Christopher G--I'm surprised at your statement. You write "I try to start all of my new (acute) HIV patients on HAART - all have done very, very well"--most of them would have done very, very well even without HAART; we'll never know, now, for how long--"and I haven't seen any negative outcomes."--is this meaningful? What kind of negative outcomes were you likely to find? The arguments against early treatment come from the unknown effects of decades on HAART. Get back to us in 20 years, ok?
Matt, Raleigh, NC, 2010-05-15 13:31:55
Article says nothing of VL in respect to starting treatment. I was recently diagnosed. My cd4 count is 366 and undetectable VL w/o treatment.My doc tells me my body is controlling the virus and meds are not necessary right now. With the information in the article and comments below, I am wondering if I should start treatment sooner rather than later.Docs tell me that treatment is not necessary til VL over 100,000 copies.But not excited to wait to get sick to start treatment.
Frederick Wright, Tampa, 2010-05-15 09:24:18
Tim, I am in agreement that folks should start meds when they choose in agreement with their Doctor. And Thank God for all the people before me that took these experimental drugs, some died, some live. Which makes these drug better in science and community. The problem for me is what is the right safedose, for many say take them like they are prescribed, while saying ever one is different. Does not make since if all are different for all to take the same dosage. This is not about when to start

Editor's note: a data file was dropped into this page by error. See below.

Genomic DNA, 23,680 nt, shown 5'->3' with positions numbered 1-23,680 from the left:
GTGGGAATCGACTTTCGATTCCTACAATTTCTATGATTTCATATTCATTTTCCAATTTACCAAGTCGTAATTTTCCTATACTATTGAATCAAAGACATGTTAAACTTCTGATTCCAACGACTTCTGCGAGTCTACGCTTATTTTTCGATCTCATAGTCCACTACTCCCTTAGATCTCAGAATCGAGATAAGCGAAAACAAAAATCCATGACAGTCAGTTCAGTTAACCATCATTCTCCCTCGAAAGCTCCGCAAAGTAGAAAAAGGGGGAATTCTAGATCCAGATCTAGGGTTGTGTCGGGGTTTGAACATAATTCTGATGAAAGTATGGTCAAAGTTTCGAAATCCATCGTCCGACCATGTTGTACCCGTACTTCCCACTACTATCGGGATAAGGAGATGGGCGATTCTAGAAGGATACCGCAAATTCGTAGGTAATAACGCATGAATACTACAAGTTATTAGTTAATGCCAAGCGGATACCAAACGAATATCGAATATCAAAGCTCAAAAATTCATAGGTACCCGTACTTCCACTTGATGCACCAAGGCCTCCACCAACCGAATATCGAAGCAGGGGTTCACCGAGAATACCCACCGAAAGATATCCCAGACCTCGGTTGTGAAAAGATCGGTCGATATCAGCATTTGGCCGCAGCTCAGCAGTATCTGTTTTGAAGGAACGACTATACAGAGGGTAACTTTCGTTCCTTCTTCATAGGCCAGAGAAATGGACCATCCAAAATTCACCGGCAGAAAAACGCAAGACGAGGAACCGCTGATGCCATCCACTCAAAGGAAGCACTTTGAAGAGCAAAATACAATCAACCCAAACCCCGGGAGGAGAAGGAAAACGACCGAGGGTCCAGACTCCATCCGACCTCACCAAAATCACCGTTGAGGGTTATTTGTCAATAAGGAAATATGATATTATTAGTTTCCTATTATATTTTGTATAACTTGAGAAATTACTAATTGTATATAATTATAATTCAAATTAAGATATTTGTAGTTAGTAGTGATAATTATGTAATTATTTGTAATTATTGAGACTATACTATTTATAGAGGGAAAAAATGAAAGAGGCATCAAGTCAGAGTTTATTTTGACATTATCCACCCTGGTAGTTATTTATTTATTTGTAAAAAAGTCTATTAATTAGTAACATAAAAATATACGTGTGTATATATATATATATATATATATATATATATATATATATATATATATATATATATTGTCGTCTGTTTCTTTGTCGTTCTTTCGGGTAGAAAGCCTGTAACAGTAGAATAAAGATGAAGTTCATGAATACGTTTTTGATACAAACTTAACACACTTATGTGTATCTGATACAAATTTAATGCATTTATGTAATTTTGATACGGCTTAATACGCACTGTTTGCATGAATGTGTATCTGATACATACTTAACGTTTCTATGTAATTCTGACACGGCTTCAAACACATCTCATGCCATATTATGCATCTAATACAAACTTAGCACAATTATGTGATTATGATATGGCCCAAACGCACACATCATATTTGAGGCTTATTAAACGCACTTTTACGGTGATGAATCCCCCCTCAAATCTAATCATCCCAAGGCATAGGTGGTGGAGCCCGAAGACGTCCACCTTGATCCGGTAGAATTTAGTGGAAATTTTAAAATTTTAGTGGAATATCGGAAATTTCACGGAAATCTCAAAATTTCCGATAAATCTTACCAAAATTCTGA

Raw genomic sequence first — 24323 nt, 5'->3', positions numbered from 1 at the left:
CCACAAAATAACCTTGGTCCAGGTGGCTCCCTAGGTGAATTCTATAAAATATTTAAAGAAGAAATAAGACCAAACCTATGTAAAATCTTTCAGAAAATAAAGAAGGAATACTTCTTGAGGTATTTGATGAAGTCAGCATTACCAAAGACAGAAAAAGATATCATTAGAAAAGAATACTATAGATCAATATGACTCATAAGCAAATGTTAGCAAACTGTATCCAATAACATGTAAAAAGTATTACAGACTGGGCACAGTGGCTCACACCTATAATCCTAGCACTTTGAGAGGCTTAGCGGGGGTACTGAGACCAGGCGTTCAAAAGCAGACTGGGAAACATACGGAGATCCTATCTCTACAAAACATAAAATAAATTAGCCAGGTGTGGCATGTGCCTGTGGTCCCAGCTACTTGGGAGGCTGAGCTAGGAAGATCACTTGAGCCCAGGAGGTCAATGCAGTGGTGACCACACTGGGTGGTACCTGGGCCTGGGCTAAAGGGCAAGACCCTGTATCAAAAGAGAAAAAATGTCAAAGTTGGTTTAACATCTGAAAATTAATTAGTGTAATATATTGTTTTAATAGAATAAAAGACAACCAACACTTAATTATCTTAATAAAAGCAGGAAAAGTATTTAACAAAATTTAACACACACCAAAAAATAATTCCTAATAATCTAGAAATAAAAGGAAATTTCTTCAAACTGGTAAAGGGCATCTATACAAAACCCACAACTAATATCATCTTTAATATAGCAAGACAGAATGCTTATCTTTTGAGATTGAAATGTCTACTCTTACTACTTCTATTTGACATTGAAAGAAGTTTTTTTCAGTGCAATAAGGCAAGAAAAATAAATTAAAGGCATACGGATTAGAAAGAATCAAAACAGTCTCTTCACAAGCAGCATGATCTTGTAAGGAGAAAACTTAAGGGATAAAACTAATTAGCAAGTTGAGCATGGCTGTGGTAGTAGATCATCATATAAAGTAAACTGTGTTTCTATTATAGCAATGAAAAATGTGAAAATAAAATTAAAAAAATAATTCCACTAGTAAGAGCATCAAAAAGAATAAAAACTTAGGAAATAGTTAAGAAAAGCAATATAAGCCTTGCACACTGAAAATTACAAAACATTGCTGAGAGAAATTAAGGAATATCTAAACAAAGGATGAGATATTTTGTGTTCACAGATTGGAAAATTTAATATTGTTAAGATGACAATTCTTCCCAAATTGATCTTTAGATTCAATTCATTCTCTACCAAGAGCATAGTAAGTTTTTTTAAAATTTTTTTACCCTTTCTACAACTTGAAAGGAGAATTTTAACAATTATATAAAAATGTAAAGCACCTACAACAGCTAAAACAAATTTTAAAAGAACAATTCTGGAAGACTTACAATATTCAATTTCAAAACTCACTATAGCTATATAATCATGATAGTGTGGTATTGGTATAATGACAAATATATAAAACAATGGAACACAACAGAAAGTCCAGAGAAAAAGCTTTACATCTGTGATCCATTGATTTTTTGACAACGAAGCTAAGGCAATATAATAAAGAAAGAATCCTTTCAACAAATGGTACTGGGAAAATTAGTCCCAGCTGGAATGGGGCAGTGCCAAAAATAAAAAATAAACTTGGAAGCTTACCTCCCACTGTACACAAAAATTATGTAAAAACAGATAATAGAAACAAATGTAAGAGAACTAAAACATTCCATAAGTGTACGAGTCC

OriginalTim, , 2010-05-14 10:32:50
I fully support starting meds as soon as possible. I took this decision as a life changing event. I was tired of waiting till I got sick to start meds. Every day waiting on my labs to come back was an extra day of unneeded stress. The meds are safe now so I started when my cd4 was well above 500 and I have not been sick a day since, not even a cold. Furthermore, the stress of waiting on my health to decline has been eliminated. I can now live my life to the fullest.
Rosetta, Buffalo, NY, 2010-05-12 12:37:46
We have been seeing for years the physical challenges from long term use of HARRT. I think this is just a way to prevention the transmission of HIV, so that's what they should say it's about!
Frederick Wright, Tampa, 2010-05-12 10:56:09